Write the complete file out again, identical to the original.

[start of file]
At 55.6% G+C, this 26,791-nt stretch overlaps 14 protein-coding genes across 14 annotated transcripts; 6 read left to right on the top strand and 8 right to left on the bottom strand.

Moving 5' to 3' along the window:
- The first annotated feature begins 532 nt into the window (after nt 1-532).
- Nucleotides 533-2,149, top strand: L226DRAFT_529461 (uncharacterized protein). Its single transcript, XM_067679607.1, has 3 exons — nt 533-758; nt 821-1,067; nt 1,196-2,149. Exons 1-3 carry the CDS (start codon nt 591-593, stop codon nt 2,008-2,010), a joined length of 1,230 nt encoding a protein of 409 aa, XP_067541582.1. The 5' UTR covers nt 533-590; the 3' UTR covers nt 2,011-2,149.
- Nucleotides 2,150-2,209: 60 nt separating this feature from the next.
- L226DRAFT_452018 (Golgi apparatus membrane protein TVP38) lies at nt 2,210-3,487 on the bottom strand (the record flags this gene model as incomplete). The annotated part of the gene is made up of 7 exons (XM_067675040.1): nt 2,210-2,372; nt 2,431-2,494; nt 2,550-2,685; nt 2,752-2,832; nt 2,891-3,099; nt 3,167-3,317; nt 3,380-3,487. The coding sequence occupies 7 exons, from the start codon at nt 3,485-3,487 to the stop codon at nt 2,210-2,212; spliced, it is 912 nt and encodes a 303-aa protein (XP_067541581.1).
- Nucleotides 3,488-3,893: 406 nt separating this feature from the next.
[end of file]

At 55.6% G+C, this 26,791-nt stretch overlaps 14 protein-coding genes across 14 annotated transcripts; 6 read left to right on the top strand and 8 right to left on the bottom strand.

Moving 5' to 3' along the window:
- The first annotated feature begins 532 nt into the window (after nt 1-532).
- Nucleotides 533-2,149, top strand: L226DRAFT_529461 (uncharacterized protein). Its single transcript, XM_067679607.1, has 3 exons — nt 533-758; nt 821-1,067; nt 1,196-2,149. Exons 1-3 carry the CDS (start codon nt 591-593, stop codon nt 2,008-2,010), a joined length of 1,230 nt encoding a protein of 409 aa, XP_067541582.1. The 5' UTR covers nt 533-590; the 3' UTR covers nt 2,011-2,149.
- Nucleotides 2,150-2,209: 60 nt separating this feature from the next.
- L226DRAFT_452018 (Golgi apparatus membrane protein TVP38) lies at nt 2,210-3,487 on the bottom strand (the record flags this gene model as incomplete). The annotated part of the gene is made up of 7 exons (XM_067675040.1): nt 2,210-2,372; nt 2,431-2,494; nt 2,550-2,685; nt 2,752-2,832; nt 2,891-3,099; nt 3,167-3,317; nt 3,380-3,487. The coding sequence occupies 7 exons, from the start codon at nt 3,485-3,487 to the stop codon at nt 2,210-2,212; spliced, it is 912 nt and encodes a 303-aa protein (XP_067541581.1).
- Nucleotides 3,488-3,893: 406 nt separating this feature from the next.